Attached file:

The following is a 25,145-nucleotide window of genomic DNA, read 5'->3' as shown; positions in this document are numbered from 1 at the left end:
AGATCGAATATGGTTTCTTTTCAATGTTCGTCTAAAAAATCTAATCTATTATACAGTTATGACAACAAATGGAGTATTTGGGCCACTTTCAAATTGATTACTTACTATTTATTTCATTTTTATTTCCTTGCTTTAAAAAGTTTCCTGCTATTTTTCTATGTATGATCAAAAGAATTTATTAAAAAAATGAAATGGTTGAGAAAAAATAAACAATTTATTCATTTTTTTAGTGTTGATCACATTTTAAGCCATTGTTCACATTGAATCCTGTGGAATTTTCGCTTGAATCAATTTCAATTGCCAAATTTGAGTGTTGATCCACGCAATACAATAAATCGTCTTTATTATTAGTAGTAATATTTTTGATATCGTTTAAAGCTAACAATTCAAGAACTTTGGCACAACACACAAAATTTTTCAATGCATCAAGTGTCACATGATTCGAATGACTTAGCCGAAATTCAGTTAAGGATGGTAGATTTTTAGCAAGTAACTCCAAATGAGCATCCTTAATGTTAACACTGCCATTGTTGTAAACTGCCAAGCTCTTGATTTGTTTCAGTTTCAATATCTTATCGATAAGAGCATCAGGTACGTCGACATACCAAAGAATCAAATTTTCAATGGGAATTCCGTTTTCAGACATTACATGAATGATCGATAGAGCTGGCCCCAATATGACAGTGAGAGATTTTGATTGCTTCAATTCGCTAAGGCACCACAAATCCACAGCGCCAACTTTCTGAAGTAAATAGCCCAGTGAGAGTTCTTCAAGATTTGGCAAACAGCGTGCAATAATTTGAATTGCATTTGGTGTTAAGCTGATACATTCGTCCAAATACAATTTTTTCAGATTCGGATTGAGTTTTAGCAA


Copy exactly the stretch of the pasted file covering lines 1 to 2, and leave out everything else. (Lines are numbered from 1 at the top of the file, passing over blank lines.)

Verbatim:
The following is a 25,145-nucleotide window of genomic DNA, read 5'->3' as shown; positions in this document are numbered from 1 at the left end:
AGATCGAATATGGTTTCTTTTCAATGTTCGTCTAAAAAATCTAATCTATTATACAGTTATGACAACAAATGGAGTATTTGGGCCACTTTCAAATTGATTACTTACTATTTATTTCATTTTTATTTCCTTGCTTTAAAAAGTTTCCTGCTATTTTTCTATGTATGATCAAAAGAATTTATTAAAAAAATGAAATGGTTGAGAAAAAATAAACAATTTATTCATTTTTTTAGTGTTGATCACATTTTAAGCCATTGTTCACATTGAATCCTGTGGAATTTTCGCTTGAATCAATTTCAATTGCCAAATTTGAGTGTTGATCCACGCAATACAATAAATCGTCTTTATTATTAGTAGTAATATTTTTGATATCGTTTAAAGCTAACAATTCAAGAACTTTGGCACAACACACAAAATTTTTCAATGCATCAAGTGTCACATGATTCGAATGACTTAGCCGAAATTCAGTTAAGGATGGTAGATTTTTAGCAAGTAACTCCAAATGAGCATCCTTAATGTTAACACTGCCATTGTTGTAAACTGCCAAGCTCTTGATTTGTTTCAGTTTCAATATCTTATCGATAAGAGCATCAGGTACGTCGACATACCAAAGAATCAAATTTTCAATGGGAATTCCGTTTTCAGACATTACATGAATGATCGATAGAGCTGGCCCCAATATGACAGTGAGAGATTTTGATTGCTTCAATTCGCTAAGGCACCACAAATCCACAGCGCCAACTTTCTGAAGTAAATAGCCCAGTGAGAGTTCTTCAAGATTTGGCAAACAGCGTGCAATAATTTGAATTGCATTTGGTGTTAAGCTGATACATTCGTCCAAATACAATTTTTTCAGATTCGGATTGAGTTTTAGCAA